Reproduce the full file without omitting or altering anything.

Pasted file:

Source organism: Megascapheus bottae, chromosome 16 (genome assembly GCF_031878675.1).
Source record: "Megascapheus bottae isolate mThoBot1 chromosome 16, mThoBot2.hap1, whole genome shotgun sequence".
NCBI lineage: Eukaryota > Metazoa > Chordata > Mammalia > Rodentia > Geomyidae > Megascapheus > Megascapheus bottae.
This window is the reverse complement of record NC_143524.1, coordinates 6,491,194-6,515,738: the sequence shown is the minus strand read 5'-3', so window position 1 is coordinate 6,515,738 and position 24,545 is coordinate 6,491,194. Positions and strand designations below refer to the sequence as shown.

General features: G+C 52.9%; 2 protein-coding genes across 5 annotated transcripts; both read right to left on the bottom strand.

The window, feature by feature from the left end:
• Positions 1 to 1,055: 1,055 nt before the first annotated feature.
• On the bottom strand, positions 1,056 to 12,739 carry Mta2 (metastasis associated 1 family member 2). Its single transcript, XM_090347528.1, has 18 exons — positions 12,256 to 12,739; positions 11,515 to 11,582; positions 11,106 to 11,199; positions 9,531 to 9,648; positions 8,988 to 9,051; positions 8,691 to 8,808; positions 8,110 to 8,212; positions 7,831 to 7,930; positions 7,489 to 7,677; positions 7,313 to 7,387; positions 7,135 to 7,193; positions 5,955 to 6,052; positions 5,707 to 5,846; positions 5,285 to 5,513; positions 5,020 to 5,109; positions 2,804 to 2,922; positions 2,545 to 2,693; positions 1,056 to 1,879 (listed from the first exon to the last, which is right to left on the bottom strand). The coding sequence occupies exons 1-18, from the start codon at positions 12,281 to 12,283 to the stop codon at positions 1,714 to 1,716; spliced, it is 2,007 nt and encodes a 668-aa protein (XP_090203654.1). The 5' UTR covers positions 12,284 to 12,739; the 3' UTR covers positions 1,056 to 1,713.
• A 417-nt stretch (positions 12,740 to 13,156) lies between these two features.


Source organism: Megascapheus bottae, chromosome 16 (genome assembly GCF_031878675.1).
Source record: "Megascapheus bottae isolate mThoBot1 chromosome 16, mThoBot2.hap1, whole genome shotgun sequence".
NCBI lineage: Eukaryota > Metazoa > Chordata > Mammalia > Rodentia > Geomyidae > Megascapheus > Megascapheus bottae.
This window is the reverse complement of record NC_143524.1, coordinates 6,491,194-6,515,738: the sequence shown is the minus strand read 5'-3', so window position 1 is coordinate 6,515,738 and position 24,545 is coordinate 6,491,194. Positions and strand designations below refer to the sequence as shown.

General features: G+C 52.9%; 2 protein-coding genes across 5 annotated transcripts; both read right to left on the bottom strand.

The window, feature by feature from the left end:
• Positions 1 to 1,055: 1,055 nt before the first annotated feature.
• On the bottom strand, positions 1,056 to 12,739 carry Mta2 (metastasis associated 1 family member 2). Its single transcript, XM_090347528.1, has 18 exons — positions 12,256 to 12,739; positions 11,515 to 11,582; positions 11,106 to 11,199; positions 9,531 to 9,648; positions 8,988 to 9,051; positions 8,691 to 8,808; positions 8,110 to 8,212; positions 7,831 to 7,930; positions 7,489 to 7,677; positions 7,313 to 7,387; positions 7,135 to 7,193; positions 5,955 to 6,052; positions 5,707 to 5,846; positions 5,285 to 5,513; positions 5,020 to 5,109; positions 2,804 to 2,922; positions 2,545 to 2,693; positions 1,056 to 1,879 (listed from the first exon to the last, which is right to left on the bottom strand). The coding sequence occupies exons 1-18, from the start codon at positions 12,281 to 12,283 to the stop codon at positions 1,714 to 1,716; spliced, it is 2,007 nt and encodes a 668-aa protein (XP_090203654.1). The 5' UTR covers positions 12,284 to 12,739; the 3' UTR covers positions 1,056 to 1,713.
• A 417-nt stretch (positions 12,740 to 13,156) lies between these two features.